If you wonder why Kleenex or baby wipes are not flushable, this is because they do not easily disintegrate in the water as toilet paper does. Even flushable wipes should never go down the toilet. Besides wipes and Kleenex, here are five more things you should never flush down the toilet.

4 Main Causes of Sump-Pump Failure

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Can your sump pump manage the drainage in your basement or crawlspace? Or does your pump fail at the worst times? If you need reliable water removal in your basement, you may need to replace your pump with one or more new sump pumps.

Sump pumps fail for a number of reasons. When you know the reason (or reasons) why your sump pump failed, you can choose a better model next time. Here’s more about four main causes of sump pump failure to help you understand your sump pump.

4 Reasons to Have Your Outside Faucets Replaced

Written by Jim Dhamer Plumbing on . Posted in Plumbing Tips

Upgrade your outdoor water capabilities this summer with new exterior faucets installed by a qualified plumber. Here are four great reasons to schedule an exterior spigot update.

  1. You Have a Pool or Pond

Whether you’ve bought a new pool or you’re refilling the old one, you need a lot of water before you can swim. At 40 pounds of water pressure, a standard 1/2-inch diameter garden hose needs at least nine hours to fill a 5,000-gallon pool or pond. A 5/8-inch-diameter hose only takes five hours to deliver the same amount of water to your outdoor water features.

6 Common Substances That Cause Sink Clogs

Written by Jim Dhamer Plumbing on . Posted in Plumbing Tips

Clogged sinks are a common household plumbing issue. In many cases, these obstructions seem to appear virtually overnight with no readily apparent cause. The seemingly sudden appearance of sink clogs is due to the fact that many blockages happen over time as certain substances stick to the sides or bends of your pips and begin to block normal water flow. Eventually, the ball of gunk becomes large enough that your sink drains slowly or not at all.

Understanding how these clogs form can help you prevent the inconvenience and potential damage of sink drainage issues and backups. In this blog, we list six of the most common substances that cause residential sink clogs.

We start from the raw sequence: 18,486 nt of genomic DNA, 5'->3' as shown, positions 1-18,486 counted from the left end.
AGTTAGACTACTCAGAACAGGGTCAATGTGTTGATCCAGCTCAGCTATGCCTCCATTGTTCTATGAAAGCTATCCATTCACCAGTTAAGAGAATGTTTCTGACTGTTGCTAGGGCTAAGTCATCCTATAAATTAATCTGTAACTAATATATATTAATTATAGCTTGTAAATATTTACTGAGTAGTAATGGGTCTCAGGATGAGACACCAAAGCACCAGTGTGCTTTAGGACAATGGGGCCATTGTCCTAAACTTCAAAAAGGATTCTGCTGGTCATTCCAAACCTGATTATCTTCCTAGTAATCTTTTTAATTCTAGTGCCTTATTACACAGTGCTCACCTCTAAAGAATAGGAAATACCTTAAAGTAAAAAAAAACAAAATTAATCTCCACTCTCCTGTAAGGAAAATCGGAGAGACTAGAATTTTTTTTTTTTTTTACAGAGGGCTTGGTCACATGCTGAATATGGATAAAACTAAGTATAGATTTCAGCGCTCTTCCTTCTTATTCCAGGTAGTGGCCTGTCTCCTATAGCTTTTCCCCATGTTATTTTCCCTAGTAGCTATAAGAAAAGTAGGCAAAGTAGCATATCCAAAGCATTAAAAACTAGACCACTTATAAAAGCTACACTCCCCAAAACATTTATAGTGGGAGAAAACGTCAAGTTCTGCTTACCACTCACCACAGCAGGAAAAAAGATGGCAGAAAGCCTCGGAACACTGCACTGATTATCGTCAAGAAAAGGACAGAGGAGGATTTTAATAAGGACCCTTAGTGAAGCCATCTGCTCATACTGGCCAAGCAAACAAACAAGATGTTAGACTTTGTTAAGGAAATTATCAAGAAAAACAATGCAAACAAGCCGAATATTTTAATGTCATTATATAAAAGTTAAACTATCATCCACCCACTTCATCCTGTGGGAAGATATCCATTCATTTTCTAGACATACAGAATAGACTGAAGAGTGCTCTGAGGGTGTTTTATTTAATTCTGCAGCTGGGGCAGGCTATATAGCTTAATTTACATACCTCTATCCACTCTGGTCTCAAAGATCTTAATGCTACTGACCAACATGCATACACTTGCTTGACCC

5 Facts About Outdoor Faucets and Fixtures in Winter

Written by Jim Dhamer Plumbing on . Posted in Plumbing Tips

Outdoor water supplies are lifesavers during warm months. You water plants, flush out gutters, and wash the car easily because of your outdoor faucets and fixtures. In winter, pay attention to your outdoor water supplies to protect hoses, faucets, and your indoor plumbing.

Your plumber can install several devices to reduce problems with your faucet over the winter. One of these devices helps when you have issues in summer, too. Here are five things you should know about your outdoor faucets during cold weather.

10 Invisible Signs of Hard Water

Written by Jim Dhamer Plumbing on . Posted in Plumbing Tips

 

Hard water is a common household plumbing problem. Hard water occurs when a home’s water gathers a high level of trace minerals like calcium and magnesium on its way through the municipal water supply system. These minerals can then affect the performance of a home’s plumbing system.

Once you suspect that hard water has become an issue for your home, you can take steps to address the issue. A reputable plumber can test for hard water, recommend and install a water softener, and correct any existing effects of hard water on the home’s plumbing system.

Unfortunately, many of the signs of hard water aren’t immediately obvious unless you know what to look for. In this blog, we list 10 invisible signs of hard water so you can notice a problem and address it before the hard water causes too much damage to your home.

Don’t Let Low Water Pressure Get You Down

Written by Jim Dhamer Plumbing on . Posted in Plumbing Tips

Low water pressure can be frustrating, especially when you’re taking a shower or washing a sink full of dirty dishes. Sometimes low water pressure is due to a simple problem, like a clogged aerator screen on a shower head or faucet — a condition that is easily fixed.

But when the problem is more complex, you’ll need the help of a professional plumber. In that case, a plumber can take several steps to identify and fix the problem. When you call a plumber, these are some of the things they might do to resolve the issue.

4 Reasons Not to Try DIY Drain Cleaning

Written by Jim Dhamer Plumbing on . Posted in Plumbing Tips

Drain clogs are some of the most common plumbing issues homeowners face. Clogs also can seem like one of the most straightforward projects for the handyman in your home. However, do-it-yourself drain cleaning methods are unreliable at best and potentially hazardous at worst.

In fact, your best course of action when you notice a persistent drain clog is to call in a professional plumber from a trusted company. In this blog, we list four of the main reasons to leave drain cleaning to your plumber.

Is Your Hot Water Heater Ready for Winter?

Written by Jim Dhamer Plumbing on . Posted in Water Heaters

You rely on your hot water heater for routine tasks you complete throughout the day, from preparing your morning coffee to washing your child’s sports uniform to relaxing in a bubble bath after a hard day’s work.

If your hot water heater is the appropriate size and kept in good condition, the unit should be able to accommodate your everyday hot water needs with little to no delay. However, when winter weather arrives, the change in moisture and temperature could affect your heater’s performance and your daily routine.